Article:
About 1869, a Government School of Art was established in Bridgeman Place.  Around the same time, Government Science Classes began in the Wesleyan School Rooms, Ablewell Street.  In 1872 the art and science classes united as the Walsall Science & Art Institute, with Sir Charles Forster, M.P., as president, and Revd. A. A. Cole as chairman, to which role he enthusiastically devoted over twenty years.

In January 1887, Queen Victoria’s Golden Jubilee year, William Kirkpatrick, industrialist and Mayor of Walsall, appealed to the people of Walsall to raise funds for a dedicated institute building.  Lord Bradford gave land in Bradford Street (the area renamed Bradford Place), and the result of the appeal and the enthusiastic efforts of Revd. Cole amongst others was the fine building which still stands today. 

Science and Art Institute foundation stone laying, 20 June 1887

Walsall Science and Art Institute foundation stone laying, 20 June 1887

Its foundation stone was laid by the Mayor on June 20, 1887 (Jubilee Day), and the building opened on September 24, 1888.  For more than a century, generations of students went on to enjoy a fine technical, scientific and artistic education there.  The Institute gradually expanded, incorporating a Technical Day School under Mr. W.F. Blay as Headmaster.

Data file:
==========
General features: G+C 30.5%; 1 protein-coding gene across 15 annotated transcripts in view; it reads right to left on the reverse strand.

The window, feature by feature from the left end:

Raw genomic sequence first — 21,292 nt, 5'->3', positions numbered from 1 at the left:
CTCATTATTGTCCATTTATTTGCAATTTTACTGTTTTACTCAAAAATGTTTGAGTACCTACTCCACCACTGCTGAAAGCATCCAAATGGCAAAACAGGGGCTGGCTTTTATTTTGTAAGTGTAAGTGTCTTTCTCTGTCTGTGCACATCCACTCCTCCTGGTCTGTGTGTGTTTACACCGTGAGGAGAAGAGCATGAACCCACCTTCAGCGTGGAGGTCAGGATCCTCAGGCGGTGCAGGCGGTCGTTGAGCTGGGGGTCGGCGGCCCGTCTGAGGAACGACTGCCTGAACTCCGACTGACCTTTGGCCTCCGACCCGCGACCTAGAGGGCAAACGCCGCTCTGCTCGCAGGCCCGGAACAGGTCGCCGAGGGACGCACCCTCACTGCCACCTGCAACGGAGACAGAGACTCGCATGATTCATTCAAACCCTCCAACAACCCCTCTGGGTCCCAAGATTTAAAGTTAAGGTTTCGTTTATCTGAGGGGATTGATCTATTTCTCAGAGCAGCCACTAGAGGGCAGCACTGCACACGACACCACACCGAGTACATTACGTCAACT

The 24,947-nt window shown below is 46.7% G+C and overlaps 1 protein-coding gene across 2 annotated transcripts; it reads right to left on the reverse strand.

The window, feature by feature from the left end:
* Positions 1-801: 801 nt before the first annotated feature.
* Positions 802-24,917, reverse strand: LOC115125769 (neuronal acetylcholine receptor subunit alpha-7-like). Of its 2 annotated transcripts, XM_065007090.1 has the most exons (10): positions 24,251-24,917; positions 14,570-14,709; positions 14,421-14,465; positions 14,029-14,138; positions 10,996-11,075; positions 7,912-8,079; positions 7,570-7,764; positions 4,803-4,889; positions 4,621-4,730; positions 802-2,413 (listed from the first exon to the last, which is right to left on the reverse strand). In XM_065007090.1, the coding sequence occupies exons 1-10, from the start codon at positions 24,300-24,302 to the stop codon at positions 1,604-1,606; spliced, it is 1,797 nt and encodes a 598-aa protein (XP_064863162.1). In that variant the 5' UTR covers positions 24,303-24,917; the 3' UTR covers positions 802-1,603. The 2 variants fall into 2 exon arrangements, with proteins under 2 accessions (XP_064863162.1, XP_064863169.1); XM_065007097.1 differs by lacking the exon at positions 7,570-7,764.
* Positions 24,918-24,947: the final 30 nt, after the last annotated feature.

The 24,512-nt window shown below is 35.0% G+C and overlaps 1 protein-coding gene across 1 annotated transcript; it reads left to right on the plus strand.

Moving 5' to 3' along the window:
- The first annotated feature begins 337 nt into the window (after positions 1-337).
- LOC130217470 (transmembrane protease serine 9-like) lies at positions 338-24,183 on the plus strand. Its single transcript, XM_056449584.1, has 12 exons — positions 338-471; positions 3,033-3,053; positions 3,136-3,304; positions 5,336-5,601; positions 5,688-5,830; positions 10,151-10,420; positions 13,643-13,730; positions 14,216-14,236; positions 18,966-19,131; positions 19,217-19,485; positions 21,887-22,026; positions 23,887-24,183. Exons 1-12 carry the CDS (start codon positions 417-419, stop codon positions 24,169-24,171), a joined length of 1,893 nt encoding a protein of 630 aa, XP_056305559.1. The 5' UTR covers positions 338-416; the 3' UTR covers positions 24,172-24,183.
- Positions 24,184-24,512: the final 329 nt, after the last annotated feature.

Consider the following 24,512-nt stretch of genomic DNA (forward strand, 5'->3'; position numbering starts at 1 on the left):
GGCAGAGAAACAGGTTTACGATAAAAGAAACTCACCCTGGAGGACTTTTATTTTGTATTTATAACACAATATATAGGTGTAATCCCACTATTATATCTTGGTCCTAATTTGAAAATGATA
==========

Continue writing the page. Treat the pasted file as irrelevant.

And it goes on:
Walsall Science and Art Institute, Bradford Place, about 1888

Walsall Science and Art Institute, Bradford Place, about 1888

Retiring in 1890, Revd. Cole died on February 10, 1893, and was buried in Queen Street Cemetery, with a simple service at Goodall Street Chapel.  His funeral was attended by the great and the good of Walsall and his many friends in the town, who universally expressed a deep sense of loss and the debt that Walsall would always owe him.

The Science & Art Institute gradually evolved over time, becoming ‘Walsall Municipal Science & Art Institute’ in 1897, and around 1908 the School of Art moved to Goodall Street, taking over the original Free Library which had been replaced by a new one in Lichfield Street two years earlier.  In 1926 the old Municipal Institute was renamed Walsall Technical College, which was to be succeeded after the Second World War by a new establishment at Wisemore, later known as Walsall College of Arts & Technology, which in time rededicated the original College building to the study of art and design and the practical skills of painting, decorating etc. 

When the College decided to move to a new building in Littleton Street just a few years ago, the grand old Institute was sold off, and it is now used as offices by a Globe Property.

Revd Alfred Adolphus Cole was a man of distinction as a preacher, a man of intellect, an artist and a scientist, and a very real benefactor to the people of Walsall in so many ways.  He deserves to be well-remembered today, and there could be no better local monument to both Queen Victoria and to the good Revd than the Walsall Science & Art Institute and its fine educational legacy in the town.